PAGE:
Data: these days, it’s everywhere you don’t want it to be—at least when it comes to eDiscovery. All the conveniences that modern technology offers us for anytime, anywhere work, collaboration, and communication can add up to trouble when it’s time to collect, review, and produce that information for litigation or investigations.
Most of us don’t know how much data we have or where it’s stored in our organizations. So, if you haven’t already created a data map for your organization, here are the places you should check—some obvious, some less so—as you start to build a data inventory.
- Email: Email is voluminous, but fortunately, it’s usually easy to collect. Most businesses use a standard platform, such as server-based or cloud-based Microsoft Exchange. Some businesses have additional email archiving applications that must be included in a data sweep.
- Native files: Native files are files like word-processing files, spreadsheets, presentations, PDFs, and other text-based files—they’re files that your employees create aside from emails and messages. While employees may be directed to store files on your organization’s network or in a document management application, they may have also saved data to their computer’s local hard drive. Don’t forget to check it for potentially relevant documents.
- Employee devices: Regardless of whether your company has a bring-your-own-device policy, employees are probably using their personal smartphones, tablets, and laptops to conduct business—especially if they often work remotely or after normal business hours. Collecting this data can require advanced tools and savvy, given the range of potential information: text messages, voicemails, call logs, geolocation data, and other apps, including instant messaging.
- Social media: The average American has at least three active social media accounts—and they’re all a treasure trove of data to mine, from photos, to geolocation data, to private messages and chat logs. The problem is, most people don’t think of social media as potential evidence that they need to preserve, and it can disappear quickly.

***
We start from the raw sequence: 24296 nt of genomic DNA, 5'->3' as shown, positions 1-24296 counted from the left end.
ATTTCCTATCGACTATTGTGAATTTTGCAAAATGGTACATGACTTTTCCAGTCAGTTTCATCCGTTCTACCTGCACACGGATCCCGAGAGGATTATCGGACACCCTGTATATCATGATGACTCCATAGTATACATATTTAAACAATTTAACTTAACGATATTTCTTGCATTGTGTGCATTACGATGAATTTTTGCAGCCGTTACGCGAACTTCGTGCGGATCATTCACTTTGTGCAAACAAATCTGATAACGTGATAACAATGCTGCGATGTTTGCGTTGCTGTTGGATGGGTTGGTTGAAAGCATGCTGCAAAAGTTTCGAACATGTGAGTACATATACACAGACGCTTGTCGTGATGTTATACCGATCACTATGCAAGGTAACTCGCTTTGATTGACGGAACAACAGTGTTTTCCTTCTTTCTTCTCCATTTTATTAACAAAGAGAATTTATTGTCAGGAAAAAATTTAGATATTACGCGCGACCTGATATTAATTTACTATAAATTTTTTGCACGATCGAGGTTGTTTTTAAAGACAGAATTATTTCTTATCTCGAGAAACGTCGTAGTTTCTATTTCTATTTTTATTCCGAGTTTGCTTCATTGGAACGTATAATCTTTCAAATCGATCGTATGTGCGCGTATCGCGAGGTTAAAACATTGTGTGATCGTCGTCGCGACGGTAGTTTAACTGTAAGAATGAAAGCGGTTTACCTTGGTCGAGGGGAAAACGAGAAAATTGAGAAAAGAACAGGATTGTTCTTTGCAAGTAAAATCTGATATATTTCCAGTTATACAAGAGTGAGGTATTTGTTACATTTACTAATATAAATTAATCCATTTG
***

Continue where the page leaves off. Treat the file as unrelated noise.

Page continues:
- Cloud-based data: Most organizations have opted to move at least some of their data to the cloud. Google Drive, Office 365, and their associated applications are good places to start looking for responsive data, but it’s also possible—or really, fairly certain—that rogue employees are using non-sanctioned applications for work purposes. Many of them are probably using chat apps, such as Slack, which can be problematic: the free version of the app only retains the most recent 10,000 messages, and those messages add up quickly.
- Internet of Things data: Do your employees have fitness trackers, home assistants like Alexa, or internet-connected cars? If they do, and if these devices contain any potentially relevant data, you’ll have to figure out how to extract data from them for processing and review.
- Disaster recovery data: Backup tapes compress files for storage. That means they’re difficult to access, much less search. You’ll probably need specialized tools to recover the data you need.
- Archived data: Older, inactive data sent to storage may be voluminous and thus harder to search—especially if it was generated by legacy systems that the organization no longer supports.
- Hidden data: Deleted data is never really gone. It can be incredibly difficult to find files that have been erased or fragmented in the system, but they are there—if you have the tools to recover them.
As you can see, finding all the data in your organization can be incredibly difficult—not to mention that once you find it, you have to preserve it and then collect it in a forensically sound manner. If you want to use any of this data at trial or to support an investigation, you’ll need to be prepared to establish a chain of custody for it—and to show that you haven’t tampered with its metadata.
To learn more about ways to ensure that you’re capturing every byte of data and that you’re following a defensible data collection process, get in touch.